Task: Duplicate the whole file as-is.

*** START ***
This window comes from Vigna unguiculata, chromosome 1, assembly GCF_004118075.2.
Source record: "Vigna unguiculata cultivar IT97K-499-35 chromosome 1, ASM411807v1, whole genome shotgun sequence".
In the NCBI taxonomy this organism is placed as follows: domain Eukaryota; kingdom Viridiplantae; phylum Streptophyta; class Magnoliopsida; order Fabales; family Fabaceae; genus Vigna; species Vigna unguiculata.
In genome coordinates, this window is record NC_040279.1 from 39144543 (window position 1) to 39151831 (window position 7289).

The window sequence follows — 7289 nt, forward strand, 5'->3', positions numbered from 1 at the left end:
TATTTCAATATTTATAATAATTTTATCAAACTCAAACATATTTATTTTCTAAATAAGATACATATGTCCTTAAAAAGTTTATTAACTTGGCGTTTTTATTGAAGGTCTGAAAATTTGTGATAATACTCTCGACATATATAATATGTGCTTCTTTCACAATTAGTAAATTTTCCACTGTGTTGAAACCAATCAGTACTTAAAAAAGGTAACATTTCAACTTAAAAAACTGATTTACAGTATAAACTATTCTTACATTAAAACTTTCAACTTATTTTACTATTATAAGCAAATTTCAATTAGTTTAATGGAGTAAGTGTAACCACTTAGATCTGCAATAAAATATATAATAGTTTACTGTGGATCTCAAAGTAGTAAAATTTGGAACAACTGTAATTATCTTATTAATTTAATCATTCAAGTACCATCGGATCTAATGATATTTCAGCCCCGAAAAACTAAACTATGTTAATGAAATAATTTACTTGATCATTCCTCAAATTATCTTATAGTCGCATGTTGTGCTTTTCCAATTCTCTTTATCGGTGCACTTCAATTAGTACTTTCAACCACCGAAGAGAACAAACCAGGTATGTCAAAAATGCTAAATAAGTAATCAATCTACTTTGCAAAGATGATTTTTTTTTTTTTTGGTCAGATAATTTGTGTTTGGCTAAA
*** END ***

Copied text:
This window comes from Vigna unguiculata, chromosome 1, assembly GCF_004118075.2.
Source record: "Vigna unguiculata cultivar IT97K-499-35 chromosome 1, ASM411807v1, whole genome shotgun sequence".
In the NCBI taxonomy this organism is placed as follows: domain Eukaryota; kingdom Viridiplantae; phylum Streptophyta; class Magnoliopsida; order Fabales; family Fabaceae; genus Vigna; species Vigna unguiculata.
In genome coordinates, this window is record NC_040279.1 from 39144543 (window position 1) to 39151831 (window position 7289).

The window sequence follows — 7289 nt, forward strand, 5'->3', positions numbered from 1 at the left end:
TATTTCAATATTTATAATAATTTTATCAAACTCAAACATATTTATTTTCTAAATAAGATACATATGTCCTTAAAAAGTTTATTAACTTGGCGTTTTTATTGAAGGTCTGAAAATTTGTGATAATACTCTCGACATATATAATATGTGCTTCTTTCACAATTAGTAAATTTTCCACTGTGTTGAAACCAATCAGTACTTAAAAAAGGTAACATTTCAACTTAAAAAACTGATTTACAGTATAAACTATTCTTACATTAAAACTTTCAACTTATTTTACTATTATAAGCAAATTTCAATTAGTTTAATGGAGTAAGTGTAACCACTTAGATCTGCAATAAAATATATAATAGTTTACTGTGGATCTCAAAGTAGTAAAATTTGGAACAACTGTAATTATCTTATTAATTTAATCATTCAAGTACCATCGGATCTAATGATATTTCAGCCCCGAAAAACTAAACTATGTTAATGAAATAATTTACTTGATCATTCCTCAAATTATCTTATAGTCGCATGTTGTGCTTTTCCAATTCTCTTTATCGGTGCACTTCAATTAGTACTTTCAACCACCGAAGAGAACAAACCAGGTATGTCAAAAATGCTAAATAAGTAATCAATCTACTTTGCAAAGATGATTTTTTTTTTTTTTGGTCAGATAATTTGTGTTTGGCTAAA